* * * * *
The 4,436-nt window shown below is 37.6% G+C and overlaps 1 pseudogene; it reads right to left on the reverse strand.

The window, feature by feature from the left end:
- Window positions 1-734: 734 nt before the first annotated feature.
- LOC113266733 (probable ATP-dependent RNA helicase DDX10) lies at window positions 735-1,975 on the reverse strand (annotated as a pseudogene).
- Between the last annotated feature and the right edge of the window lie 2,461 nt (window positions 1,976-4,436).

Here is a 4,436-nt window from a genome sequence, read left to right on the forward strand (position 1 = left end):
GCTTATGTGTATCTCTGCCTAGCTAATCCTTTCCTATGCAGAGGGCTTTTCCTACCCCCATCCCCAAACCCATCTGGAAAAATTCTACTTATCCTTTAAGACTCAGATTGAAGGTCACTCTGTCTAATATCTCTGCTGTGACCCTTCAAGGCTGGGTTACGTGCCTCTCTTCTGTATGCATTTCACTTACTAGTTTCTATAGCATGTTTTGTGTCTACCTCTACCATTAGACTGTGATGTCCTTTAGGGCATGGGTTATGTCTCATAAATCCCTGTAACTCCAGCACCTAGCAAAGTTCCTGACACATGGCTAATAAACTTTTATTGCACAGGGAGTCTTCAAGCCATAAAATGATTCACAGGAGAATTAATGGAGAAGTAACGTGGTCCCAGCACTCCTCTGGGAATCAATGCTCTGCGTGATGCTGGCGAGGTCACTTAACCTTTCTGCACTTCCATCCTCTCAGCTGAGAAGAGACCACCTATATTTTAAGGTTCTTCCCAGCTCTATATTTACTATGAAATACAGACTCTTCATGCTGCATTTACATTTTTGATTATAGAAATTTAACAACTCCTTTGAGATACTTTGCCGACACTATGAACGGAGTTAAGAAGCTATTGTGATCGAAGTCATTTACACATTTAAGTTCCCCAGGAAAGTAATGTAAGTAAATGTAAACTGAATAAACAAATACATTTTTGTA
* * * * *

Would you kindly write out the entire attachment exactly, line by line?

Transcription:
The 4,436-nt window shown below is 37.6% G+C and overlaps 1 pseudogene; it reads right to left on the reverse strand.

The window, feature by feature from the left end:
- Window positions 1-734: 734 nt before the first annotated feature.
- LOC113266733 (probable ATP-dependent RNA helicase DDX10) lies at window positions 735-1,975 on the reverse strand (annotated as a pseudogene).
- Between the last annotated feature and the right edge of the window lie 2,461 nt (window positions 1,976-4,436).

Here is a 4,436-nt window from a genome sequence, read left to right on the forward strand (position 1 = left end):
GCTTATGTGTATCTCTGCCTAGCTAATCCTTTCCTATGCAGAGGGCTTTTCCTACCCCCATCCCCAAACCCATCTGGAAAAATTCTACTTATCCTTTAAGACTCAGATTGAAGGTCACTCTGTCTAATATCTCTGCTGTGACCCTTCAAGGCTGGGTTACGTGCCTCTCTTCTGTATGCATTTCACTTACTAGTTTCTATAGCATGTTTTGTGTCTACCTCTACCATTAGACTGTGATGTCCTTTAGGGCATGGGTTATGTCTCATAAATCCCTGTAACTCCAGCACCTAGCAAAGTTCCTGACACATGGCTAATAAACTTTTATTGCACAGGGAGTCTTCAAGCCATAAAATGATTCACAGGAGAATTAATGGAGAAGTAACGTGGTCCCAGCACTCCTCTGGGAATCAATGCTCTGCGTGATGCTGGCGAGGTCACTTAACCTTTCTGCACTTCCATCCTCTCAGCTGAGAAGAGACCACCTATATTTTAAGGTTCTTCCCAGCTCTATATTTACTATGAAATACAGACTCTTCATGCTGCATTTACATTTTTGATTATAGAAATTTAACAACTCCTTTGAGATACTTTGCCGACACTATGAACGGAGTTAAGAAGCTATTGTGATCGAAGTCATTTACACATTTAAGTTCCCCAGGAAAGTAATGTAAGTAAATGTAAACTGAATAAACAAATACATTTTTGTA